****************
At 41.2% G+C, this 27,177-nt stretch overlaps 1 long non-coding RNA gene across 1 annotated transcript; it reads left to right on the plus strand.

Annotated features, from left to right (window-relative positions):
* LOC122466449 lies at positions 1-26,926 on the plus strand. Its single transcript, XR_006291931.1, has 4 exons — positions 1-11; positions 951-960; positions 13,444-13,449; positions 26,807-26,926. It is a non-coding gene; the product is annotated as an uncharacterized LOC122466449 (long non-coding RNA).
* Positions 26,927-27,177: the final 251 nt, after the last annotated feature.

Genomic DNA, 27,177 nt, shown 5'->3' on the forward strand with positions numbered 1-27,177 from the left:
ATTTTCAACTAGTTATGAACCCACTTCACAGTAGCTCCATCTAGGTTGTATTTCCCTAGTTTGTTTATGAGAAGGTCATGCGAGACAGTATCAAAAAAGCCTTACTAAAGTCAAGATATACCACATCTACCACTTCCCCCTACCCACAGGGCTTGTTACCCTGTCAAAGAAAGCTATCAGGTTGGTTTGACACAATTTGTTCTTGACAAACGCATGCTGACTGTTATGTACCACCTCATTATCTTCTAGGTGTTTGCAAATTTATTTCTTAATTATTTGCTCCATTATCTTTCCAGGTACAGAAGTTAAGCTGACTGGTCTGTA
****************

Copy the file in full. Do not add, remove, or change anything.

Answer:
At 41.2% G+C, this 27,177-nt stretch overlaps 1 long non-coding RNA gene across 1 annotated transcript; it reads left to right on the plus strand.

Annotated features, from left to right (window-relative positions):
* LOC122466449 lies at positions 1-26,926 on the plus strand. Its single transcript, XR_006291931.1, has 4 exons — positions 1-11; positions 951-960; positions 13,444-13,449; positions 26,807-26,926. It is a non-coding gene; the product is annotated as an uncharacterized LOC122466449 (long non-coding RNA).
* Positions 26,927-27,177: the final 251 nt, after the last annotated feature.

Genomic DNA, 27,177 nt, shown 5'->3' on the forward strand with positions numbered 1-27,177 from the left:
ATTTTCAACTAGTTATGAACCCACTTCACAGTAGCTCCATCTAGGTTGTATTTCCCTAGTTTGTTTATGAGAAGGTCATGCGAGACAGTATCAAAAAAGCCTTACTAAAGTCAAGATATACCACATCTACCACTTCCCCCTACCCACAGGGCTTGTTACCCTGTCAAAGAAAGCTATCAGGTTGGTTTGACACAATTTGTTCTTGACAAACGCATGCTGACTGTTATGTACCACCTCATTATCTTCTAGGTGTTTGCAAATTTATTTCTTAATTATTTGCTCCATTATCTTTCCAGGTACAGAAGTTAAGCTGACTGGTCTGTA